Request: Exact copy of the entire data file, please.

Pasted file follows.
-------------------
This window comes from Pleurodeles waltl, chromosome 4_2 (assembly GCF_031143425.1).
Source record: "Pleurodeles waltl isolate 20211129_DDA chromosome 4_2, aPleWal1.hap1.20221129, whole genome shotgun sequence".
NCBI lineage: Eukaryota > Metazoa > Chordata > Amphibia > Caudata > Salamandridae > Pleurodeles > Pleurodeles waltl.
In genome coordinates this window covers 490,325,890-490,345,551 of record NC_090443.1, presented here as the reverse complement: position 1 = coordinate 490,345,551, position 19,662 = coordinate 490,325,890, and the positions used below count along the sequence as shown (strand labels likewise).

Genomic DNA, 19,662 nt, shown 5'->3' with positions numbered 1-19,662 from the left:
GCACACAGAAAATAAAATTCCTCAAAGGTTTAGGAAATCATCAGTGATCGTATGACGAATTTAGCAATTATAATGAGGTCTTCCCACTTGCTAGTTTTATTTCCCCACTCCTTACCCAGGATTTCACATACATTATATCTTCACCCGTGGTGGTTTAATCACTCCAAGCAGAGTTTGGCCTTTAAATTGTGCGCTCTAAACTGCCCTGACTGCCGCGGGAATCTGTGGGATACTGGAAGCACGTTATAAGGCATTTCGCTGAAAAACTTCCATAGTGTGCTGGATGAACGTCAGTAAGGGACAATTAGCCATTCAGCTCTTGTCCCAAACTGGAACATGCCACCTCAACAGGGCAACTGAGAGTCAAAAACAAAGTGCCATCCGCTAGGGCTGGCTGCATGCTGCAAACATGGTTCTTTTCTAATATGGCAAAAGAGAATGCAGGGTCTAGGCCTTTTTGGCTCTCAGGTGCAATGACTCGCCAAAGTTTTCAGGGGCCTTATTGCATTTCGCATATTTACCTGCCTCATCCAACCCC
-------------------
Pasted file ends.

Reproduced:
This window comes from Pleurodeles waltl, chromosome 4_2 (assembly GCF_031143425.1).
Source record: "Pleurodeles waltl isolate 20211129_DDA chromosome 4_2, aPleWal1.hap1.20221129, whole genome shotgun sequence".
NCBI lineage: Eukaryota > Metazoa > Chordata > Amphibia > Caudata > Salamandridae > Pleurodeles > Pleurodeles waltl.
In genome coordinates this window covers 490,325,890-490,345,551 of record NC_090443.1, presented here as the reverse complement: position 1 = coordinate 490,345,551, position 19,662 = coordinate 490,325,890, and the positions used below count along the sequence as shown (strand labels likewise).

Genomic DNA, 19,662 nt, shown 5'->3' with positions numbered 1-19,662 from the left:
GCACACAGAAAATAAAATTCCTCAAAGGTTTAGGAAATCATCAGTGATCGTATGACGAATTTAGCAATTATAATGAGGTCTTCCCACTTGCTAGTTTTATTTCCCCACTCCTTACCCAGGATTTCACATACATTATATCTTCACCCGTGGTGGTTTAATCACTCCAAGCAGAGTTTGGCCTTTAAATTGTGCGCTCTAAACTGCCCTGACTGCCGCGGGAATCTGTGGGATACTGGAAGCACGTTATAAGGCATTTCGCTGAAAAACTTCCATAGTGTGCTGGATGAACGTCAGTAAGGGACAATTAGCCATTCAGCTCTTGTCCCAAACTGGAACATGCCACCTCAACAGGGCAACTGAGAGTCAAAAACAAAGTGCCATCCGCTAGGGCTGGCTGCATGCTGCAAACATGGTTCTTTTCTAATATGGCAAAAGAGAATGCAGGGTCTAGGCCTTTTTGGCTCTCAGGTGCAATGACTCGCCAAAGTTTTCAGGGGCCTTATTGCATTTCGCATATTTACCTGCCTCATCCAACCCC